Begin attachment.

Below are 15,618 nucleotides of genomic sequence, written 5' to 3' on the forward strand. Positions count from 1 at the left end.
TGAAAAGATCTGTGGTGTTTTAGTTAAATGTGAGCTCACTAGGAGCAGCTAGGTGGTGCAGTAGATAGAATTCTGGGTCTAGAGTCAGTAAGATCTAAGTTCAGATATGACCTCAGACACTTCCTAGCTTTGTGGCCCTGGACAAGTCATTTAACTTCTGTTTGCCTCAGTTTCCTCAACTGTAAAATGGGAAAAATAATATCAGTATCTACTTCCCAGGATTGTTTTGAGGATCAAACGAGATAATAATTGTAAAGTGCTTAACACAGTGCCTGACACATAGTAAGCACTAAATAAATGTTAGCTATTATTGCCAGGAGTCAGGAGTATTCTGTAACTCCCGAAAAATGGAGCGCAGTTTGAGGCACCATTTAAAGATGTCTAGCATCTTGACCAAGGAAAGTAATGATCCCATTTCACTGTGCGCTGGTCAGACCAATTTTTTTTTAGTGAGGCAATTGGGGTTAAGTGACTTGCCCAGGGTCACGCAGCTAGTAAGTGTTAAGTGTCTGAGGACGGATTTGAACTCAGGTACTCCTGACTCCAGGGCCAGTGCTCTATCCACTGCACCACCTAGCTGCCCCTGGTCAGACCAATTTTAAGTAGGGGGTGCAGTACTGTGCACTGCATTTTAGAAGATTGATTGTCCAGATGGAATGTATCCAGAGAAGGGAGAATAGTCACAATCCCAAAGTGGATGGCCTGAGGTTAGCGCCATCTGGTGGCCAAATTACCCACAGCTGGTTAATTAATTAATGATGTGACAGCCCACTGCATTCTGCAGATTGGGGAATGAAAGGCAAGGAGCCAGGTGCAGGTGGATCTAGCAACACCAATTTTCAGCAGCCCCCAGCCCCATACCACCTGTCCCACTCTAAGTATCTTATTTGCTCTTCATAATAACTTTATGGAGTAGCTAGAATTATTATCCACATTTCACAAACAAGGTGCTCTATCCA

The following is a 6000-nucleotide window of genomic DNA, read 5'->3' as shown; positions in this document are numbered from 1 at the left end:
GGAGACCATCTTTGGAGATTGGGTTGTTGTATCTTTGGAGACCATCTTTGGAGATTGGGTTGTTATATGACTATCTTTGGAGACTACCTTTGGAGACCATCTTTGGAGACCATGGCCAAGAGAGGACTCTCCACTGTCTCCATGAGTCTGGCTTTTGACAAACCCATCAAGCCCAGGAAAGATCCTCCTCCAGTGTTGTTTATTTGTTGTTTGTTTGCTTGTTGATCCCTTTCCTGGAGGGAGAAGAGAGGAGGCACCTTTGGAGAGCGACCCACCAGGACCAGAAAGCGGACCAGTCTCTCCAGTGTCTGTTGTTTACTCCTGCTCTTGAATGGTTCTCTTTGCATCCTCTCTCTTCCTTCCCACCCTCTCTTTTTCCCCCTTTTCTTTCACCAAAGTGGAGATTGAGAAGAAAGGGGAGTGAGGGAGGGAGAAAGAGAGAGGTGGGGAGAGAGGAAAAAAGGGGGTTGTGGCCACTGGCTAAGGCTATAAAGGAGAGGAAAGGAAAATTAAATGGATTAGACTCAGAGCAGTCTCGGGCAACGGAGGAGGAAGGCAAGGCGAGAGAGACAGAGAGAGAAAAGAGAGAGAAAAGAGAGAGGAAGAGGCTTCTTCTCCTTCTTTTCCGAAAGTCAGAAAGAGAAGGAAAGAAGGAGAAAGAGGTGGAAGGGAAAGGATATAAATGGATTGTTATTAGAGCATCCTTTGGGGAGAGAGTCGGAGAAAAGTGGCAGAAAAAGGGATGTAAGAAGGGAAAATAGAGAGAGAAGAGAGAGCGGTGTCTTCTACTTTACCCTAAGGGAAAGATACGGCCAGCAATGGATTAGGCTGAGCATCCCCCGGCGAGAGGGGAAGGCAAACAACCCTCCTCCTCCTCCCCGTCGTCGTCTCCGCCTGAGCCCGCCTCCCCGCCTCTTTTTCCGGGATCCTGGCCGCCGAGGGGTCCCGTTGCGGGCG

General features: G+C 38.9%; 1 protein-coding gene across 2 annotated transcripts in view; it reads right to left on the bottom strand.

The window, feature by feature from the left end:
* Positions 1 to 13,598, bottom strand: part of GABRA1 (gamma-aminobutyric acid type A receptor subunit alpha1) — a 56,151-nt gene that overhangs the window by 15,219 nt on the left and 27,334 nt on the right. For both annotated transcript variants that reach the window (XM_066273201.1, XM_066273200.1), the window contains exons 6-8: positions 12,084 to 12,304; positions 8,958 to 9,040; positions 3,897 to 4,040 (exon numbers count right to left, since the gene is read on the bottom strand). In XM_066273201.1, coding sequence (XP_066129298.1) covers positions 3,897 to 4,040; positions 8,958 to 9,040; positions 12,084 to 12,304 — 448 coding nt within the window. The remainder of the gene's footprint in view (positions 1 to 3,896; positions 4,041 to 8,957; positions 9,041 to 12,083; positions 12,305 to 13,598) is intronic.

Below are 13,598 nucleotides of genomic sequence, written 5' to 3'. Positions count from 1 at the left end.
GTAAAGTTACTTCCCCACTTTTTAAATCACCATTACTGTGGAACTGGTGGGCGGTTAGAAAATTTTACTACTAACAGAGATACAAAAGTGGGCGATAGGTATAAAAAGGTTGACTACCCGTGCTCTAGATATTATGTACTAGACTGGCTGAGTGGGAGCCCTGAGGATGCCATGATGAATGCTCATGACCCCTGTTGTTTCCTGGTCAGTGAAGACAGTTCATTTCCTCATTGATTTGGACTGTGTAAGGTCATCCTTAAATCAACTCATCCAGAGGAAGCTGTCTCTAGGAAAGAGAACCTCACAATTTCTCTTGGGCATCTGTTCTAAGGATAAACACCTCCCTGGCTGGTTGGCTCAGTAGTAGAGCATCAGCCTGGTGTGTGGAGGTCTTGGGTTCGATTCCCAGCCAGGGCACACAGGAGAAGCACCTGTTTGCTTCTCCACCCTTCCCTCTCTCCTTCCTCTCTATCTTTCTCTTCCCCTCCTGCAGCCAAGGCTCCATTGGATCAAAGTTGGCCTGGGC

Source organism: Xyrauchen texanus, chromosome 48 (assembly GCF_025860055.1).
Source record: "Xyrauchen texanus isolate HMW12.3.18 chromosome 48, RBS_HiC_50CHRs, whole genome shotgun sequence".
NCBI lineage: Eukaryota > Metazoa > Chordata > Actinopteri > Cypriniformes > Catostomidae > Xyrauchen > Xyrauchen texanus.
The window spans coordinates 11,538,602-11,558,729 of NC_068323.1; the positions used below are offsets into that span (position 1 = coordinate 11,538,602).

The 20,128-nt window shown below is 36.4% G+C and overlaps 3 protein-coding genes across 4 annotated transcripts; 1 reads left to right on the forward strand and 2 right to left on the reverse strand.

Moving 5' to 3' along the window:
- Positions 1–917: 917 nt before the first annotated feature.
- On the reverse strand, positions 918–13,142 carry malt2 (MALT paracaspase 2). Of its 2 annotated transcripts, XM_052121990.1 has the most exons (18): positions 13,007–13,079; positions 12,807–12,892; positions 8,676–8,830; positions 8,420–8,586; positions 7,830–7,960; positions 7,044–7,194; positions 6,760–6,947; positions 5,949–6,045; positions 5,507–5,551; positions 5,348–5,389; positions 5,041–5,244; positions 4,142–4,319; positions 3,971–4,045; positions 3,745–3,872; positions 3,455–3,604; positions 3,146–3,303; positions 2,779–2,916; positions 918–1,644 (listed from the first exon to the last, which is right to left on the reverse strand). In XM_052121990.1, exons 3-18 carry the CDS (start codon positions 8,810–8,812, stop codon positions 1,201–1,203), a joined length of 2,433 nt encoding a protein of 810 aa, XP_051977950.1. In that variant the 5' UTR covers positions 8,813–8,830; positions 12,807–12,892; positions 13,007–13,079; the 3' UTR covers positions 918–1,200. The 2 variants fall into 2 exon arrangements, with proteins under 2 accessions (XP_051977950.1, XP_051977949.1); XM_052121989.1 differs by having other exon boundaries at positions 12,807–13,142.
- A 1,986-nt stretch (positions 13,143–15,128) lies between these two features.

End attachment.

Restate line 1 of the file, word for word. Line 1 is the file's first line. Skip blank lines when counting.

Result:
Below are 15,618 nucleotides of genomic sequence, written 5' to 3' on the forward strand. Positions count from 1 at the left end.